Attachment parenting and the most important year

attachment parenting

I can’t stress enough how lucky I am. Sure, I have plenty of ups and downs and real life and troubles like everyone else, but I am incredibly lucky – I work from home. While it’s a lot of hard work, and I’ve struggled to find a balance at times, it has meant that I’ve been able to work and take care of Harley at the same time. She hasn’t needed a nanny or a creche; I have been her primary caretaker, her teacher, her entertainment, her jungle gym, her bed, her food source, so in a word – her mommy.

It hasn’t been easy, and I often felt like I was failing. Especially when Harley was even smaller than she is now, I wondered if it was enough to just hold her during the day while I worked, I would get frustrated when I didn’t know what was wrong or when I felt like I couldn’t help her. It’s gotten so much easier as she has gotten bigger and easier to understand, and a big part of that is because we both know that I can take care of her, even when I’m not totally sure how. But the more I read about attachment parenting, the more it sounds like what I’ve done with Harley naturally, and will continue to do cognizantly.

New York Magazine did a brilliant article all about attachment parenting that my mom sent me. If you’ve never heard of it, I think this snippet explains why attachment is so important:

Separate, connect. Separate, connect. It’s the primal dance of finding ourselves in another, and another in ourselves. Researchers believe this pattern of attachment, assessed as early as one year, is more important than temperament, IQ, social class, and parenting style to a person’s development. A boom in attachment research now links adult attachment insecurity with a host of problems, from sleep disturbances, depression, and anxiety to a decreased concern with moral injustice and less likelihood of being seen as a “natural leader.”

Or, as I like to think about it, it’s security in your knowledge that your loved ones love you, support you, and will be present for you. My mom describes how my brother and I would go off to school, not needing an extra wave goodbye, not needing to run back for another hug. We knew she was there, would help us if we needed it, and so we were able to confidently face the world. Unfortunately, according to the research, only 60% of people are secure, and it’s something that is typically passed on from generation to generation.

Interestingly, attachment (or issues with it) seems to be pretty solid by age one. That’s right, by the age of one babies have a pretty solid sense of what will happen when they cry or need help – they have either come to terms with the fact that no one helps them, or that their caretaker won’t really look after them, or they are secure in their knowledge that their mommy and/or daddy will be there and they can happily explore the world around them.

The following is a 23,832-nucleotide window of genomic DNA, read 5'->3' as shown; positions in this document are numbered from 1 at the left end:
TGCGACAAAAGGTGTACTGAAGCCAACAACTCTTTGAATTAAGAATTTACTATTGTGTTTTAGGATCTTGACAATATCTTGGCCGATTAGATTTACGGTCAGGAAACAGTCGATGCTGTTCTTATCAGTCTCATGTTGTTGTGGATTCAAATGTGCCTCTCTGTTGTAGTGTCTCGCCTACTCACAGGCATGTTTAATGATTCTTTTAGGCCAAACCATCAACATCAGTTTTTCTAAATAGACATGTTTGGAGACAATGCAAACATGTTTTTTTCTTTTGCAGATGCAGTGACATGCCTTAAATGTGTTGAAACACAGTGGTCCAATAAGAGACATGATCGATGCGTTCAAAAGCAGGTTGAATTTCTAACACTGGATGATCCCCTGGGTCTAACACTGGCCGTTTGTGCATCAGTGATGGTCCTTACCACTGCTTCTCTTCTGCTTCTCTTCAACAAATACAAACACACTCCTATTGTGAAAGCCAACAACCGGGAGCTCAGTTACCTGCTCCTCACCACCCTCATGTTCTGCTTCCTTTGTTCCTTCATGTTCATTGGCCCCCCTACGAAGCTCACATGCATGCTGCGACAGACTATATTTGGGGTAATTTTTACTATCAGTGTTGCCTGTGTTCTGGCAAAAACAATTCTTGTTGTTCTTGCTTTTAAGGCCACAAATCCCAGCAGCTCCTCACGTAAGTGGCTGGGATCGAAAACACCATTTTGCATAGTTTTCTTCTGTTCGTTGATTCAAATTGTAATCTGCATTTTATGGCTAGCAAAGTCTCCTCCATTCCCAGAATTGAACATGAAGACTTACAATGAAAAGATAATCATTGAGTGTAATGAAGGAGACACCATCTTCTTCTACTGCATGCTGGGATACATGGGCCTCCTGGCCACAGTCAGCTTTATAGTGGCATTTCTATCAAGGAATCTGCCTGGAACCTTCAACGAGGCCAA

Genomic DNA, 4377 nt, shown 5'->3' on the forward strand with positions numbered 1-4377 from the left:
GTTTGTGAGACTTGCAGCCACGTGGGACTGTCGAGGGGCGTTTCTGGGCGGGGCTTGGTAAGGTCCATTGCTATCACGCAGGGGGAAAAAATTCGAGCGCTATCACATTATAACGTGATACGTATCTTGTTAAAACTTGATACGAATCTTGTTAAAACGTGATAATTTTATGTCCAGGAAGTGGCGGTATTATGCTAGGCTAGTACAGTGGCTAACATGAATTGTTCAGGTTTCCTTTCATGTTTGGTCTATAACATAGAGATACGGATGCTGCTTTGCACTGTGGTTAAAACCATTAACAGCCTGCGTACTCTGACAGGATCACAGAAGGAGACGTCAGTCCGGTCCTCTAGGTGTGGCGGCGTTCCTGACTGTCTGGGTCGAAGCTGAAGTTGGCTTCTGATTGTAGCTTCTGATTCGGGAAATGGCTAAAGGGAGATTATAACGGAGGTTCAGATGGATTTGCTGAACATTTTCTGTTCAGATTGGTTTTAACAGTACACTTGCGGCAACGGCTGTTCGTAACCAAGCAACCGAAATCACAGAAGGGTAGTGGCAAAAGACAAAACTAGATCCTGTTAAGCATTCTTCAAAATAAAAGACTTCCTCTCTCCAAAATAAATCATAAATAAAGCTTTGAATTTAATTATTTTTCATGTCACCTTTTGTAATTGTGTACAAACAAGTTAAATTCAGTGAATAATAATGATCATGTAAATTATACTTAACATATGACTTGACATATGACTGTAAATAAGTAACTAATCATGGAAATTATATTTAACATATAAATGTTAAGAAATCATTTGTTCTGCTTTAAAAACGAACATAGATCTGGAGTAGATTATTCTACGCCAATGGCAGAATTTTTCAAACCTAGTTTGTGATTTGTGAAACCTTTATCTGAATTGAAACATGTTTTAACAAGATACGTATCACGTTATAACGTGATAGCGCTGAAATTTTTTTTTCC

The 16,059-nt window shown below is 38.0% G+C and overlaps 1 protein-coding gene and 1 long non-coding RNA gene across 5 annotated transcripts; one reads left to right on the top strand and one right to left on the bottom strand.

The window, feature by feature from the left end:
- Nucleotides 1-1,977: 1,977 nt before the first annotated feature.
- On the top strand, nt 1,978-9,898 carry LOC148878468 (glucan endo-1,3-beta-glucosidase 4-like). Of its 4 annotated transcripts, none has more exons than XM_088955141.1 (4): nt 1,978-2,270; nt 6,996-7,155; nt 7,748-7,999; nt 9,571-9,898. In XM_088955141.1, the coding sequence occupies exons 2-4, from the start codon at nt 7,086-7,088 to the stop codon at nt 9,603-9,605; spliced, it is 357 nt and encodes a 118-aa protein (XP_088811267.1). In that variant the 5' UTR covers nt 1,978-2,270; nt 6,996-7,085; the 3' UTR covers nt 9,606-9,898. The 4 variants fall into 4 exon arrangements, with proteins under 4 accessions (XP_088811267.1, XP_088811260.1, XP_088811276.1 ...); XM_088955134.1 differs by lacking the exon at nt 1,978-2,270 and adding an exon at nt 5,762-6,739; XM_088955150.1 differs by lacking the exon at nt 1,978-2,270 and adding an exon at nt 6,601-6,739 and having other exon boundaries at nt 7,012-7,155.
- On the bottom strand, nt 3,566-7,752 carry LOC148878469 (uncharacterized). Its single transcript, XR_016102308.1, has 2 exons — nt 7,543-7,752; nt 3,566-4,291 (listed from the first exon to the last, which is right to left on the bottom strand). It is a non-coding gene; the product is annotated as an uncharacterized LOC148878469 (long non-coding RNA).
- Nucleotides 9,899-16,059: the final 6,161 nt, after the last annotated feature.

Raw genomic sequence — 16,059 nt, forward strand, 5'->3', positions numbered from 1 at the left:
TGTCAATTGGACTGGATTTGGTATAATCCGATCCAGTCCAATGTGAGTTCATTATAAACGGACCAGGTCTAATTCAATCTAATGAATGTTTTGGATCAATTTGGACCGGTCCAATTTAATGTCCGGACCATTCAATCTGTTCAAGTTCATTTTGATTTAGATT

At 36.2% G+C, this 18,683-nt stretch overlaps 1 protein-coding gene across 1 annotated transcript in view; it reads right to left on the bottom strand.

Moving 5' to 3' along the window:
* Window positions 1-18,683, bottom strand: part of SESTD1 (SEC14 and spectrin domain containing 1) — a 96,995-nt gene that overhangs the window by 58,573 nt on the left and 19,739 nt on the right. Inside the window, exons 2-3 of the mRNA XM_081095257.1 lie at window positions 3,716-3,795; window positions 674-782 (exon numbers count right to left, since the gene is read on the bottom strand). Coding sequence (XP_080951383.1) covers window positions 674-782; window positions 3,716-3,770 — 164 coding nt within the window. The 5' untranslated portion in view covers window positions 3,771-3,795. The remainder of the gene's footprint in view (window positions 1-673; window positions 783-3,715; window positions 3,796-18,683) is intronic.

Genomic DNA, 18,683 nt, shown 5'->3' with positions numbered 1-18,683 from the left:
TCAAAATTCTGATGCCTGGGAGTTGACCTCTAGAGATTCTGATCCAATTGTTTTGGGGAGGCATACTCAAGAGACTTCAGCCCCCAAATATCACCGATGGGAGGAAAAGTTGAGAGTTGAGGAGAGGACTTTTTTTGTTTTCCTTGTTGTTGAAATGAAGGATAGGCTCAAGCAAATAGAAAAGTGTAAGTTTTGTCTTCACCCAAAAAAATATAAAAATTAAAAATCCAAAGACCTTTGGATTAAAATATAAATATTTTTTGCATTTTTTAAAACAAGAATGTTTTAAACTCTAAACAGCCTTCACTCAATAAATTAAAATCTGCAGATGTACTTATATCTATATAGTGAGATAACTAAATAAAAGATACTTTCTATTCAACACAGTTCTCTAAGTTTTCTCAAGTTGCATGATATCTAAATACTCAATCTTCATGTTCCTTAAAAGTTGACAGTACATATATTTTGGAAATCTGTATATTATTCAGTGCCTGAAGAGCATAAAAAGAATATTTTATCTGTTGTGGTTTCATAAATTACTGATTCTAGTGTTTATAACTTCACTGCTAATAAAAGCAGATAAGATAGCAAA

I have spent a ridiculous amount of time with Harley, so I have always been able to foster her attachment, her comfort in the knowledge that I am there, and I will look after her. Attachment can also be fostered by ensuring your little one is left with someone who will attend to your baby’s needs, who won’t just leave her to cry or suffer. I have been that person, though, and it has made a world of difference. Already, I see that Harley is pretty confident – she can interact with strangers, have plenty of smiles and laughs and investigate the world around her. She loves to see new things, to experience the world in new ways. Of course she gets frustrated or frazzled sometimes, but a quick hug or cuddle from me or Dean and the world starts to come right again. She knows that we can take care of her, that we can make it all better.

And that’s really been my primary goal in this first part of her life. Obviously I want to do all those things to help her develop, play games, do tummy time, massage and whatever else to help her understand the world around her. But my main goal was for her to always know that I was her mommy, that I would protect her, encourage her, support her, and love her. For us, it has worked out well, spending all day and night together, letting her sleep on my chest while I worked or simply to bounce her while going to meetings, for her to know that I was with her. As I think of it – you baby your baby while she’s a baby and you won’t need to baby her as an adult.

It hasn’t always been easy, and there are still times when I fail – when she cries but I’m busy in the kitchen or the bathroom, when she gets frustrated and there is little that I can do to calm her. But I see her curiosity, her interest in the world, her confidence as she tries new things, pausing only to turn and smile at me. There have been tough times in these past seven months, and I’m sure there will be more during this first year of her life, but I adore my little one, and I think she has already come to understand that our love is a foundation upon which she can build the rest of her life experiences. Attachment parenting is hard, but it’s so, so worth it.


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